Authors: Nadine Gordimer
Tags: #Fiction, #General
Daniel has the gun. Taken it for himself.
Her lips moved with the words formed but not spoken. She looked a long time at the closed eyelids.
The mists of the night left a vivid freshness that dispels the sickly ammoniacal odour of fowl droppings, the fetid cloying of old thatch, the stinks of rotting garbage—rags, the jaw-bone of a calf, scaly with big glistening flies—that collect wherever the rains have hollowed the ground between huts. Women put out the lengths of cotton they wrap themselves and their babies in. A clear strong sun sweetens the fusty cloth. It glosses the grass roofs and the mud walls change under it to golden ochre; the stuff of which these houses were made is alive. At this moment in its span, its seasons, the village coincides with the generic moment of the photographer’s village, seen from afar, its circles encircled by the landscape, held in the pantheistic hand, the single community of man-and-nature-in-Africa reproduced by skilled photogravure processes in Holland or Switzerland.
Nyiko has appeared early in the doorway. Her tender curls sift sunlight, one pink-soled foot hooks round a tiny black ankle as she waits for her friend Gina. The little girls smile and don’t speak before the others; their friendship is too deep and secret for that.
The two boys squeeze the scrapings of the mealie-meal pot into dirty balls and bait the hooks they make out of ends of wire scavenged or stolen from the broken diamond-mesh, itself scavenged, that wraps someone’s fowl-cage. They murmur in the harmony of their absorption. They jump up to ask July, who is re-stacking the sheaves of thatching grass their father threw aside, if he has (ah please man July) some string? He goes away and brings a length of real plastic fishing-line bobbing a spiral from his hand. Over there, where the three stand together, Royce does (still) his little boy’s dance of excitement; and Victor—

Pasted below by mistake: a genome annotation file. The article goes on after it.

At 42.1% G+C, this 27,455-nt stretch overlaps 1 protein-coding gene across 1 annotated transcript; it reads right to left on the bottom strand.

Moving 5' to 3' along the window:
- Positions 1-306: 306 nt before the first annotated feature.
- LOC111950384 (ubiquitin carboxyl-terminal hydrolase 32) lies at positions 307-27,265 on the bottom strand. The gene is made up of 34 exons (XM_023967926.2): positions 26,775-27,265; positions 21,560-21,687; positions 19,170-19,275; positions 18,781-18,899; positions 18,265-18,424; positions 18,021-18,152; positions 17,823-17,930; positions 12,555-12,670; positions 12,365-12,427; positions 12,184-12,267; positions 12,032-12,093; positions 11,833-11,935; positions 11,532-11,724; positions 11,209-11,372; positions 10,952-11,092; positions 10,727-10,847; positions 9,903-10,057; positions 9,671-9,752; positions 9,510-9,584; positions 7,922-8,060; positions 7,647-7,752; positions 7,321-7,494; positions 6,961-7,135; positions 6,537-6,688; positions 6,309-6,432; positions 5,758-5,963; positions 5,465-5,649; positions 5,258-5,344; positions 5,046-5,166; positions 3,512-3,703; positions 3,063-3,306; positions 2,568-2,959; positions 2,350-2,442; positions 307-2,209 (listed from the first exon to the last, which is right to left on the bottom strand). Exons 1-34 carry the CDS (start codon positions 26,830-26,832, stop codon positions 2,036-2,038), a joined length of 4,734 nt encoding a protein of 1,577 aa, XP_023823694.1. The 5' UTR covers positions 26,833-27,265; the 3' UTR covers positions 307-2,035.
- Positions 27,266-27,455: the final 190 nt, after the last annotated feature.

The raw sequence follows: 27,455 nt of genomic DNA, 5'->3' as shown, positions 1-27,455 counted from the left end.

Victor is seen to clap his hands, sticky with mealie-
, softly, gravely together and bob obeisance, receiving the gift with cupped palms.
At once the boys race back. You can count the beads of spinal vertebrae bent over their handiwork. Later, they pull their father from the hut and make him go fishing with their following troupe of children and babies. Red and yellow weaver-birds they disturb mass in shrill joy and flower briefly at the tips of tall grasses too slender for support.
On such a morning, lucky to be alive.
At about midday (from the height of the sun and the quiet of the bush—her watch was broken) Maureen Smales, who is alone at the hut although not alone in the settlement, no one was ever alone there—feels some change in the fabric of subconsciously identified sounds and movements that make the silence. There is a distant chuddering as of air being packed in waves of resistance against its own density. Up in the sky, yes. She is sewing the burst seam on one of her sons’ shorts, good, hard-wearing stuff from Woolworths, they were never got up in smart American-style leisure clothes bought for the sons of wealthy whites, or the bourgeois outfits of miniature gentlemen the poor blacks wasted money on.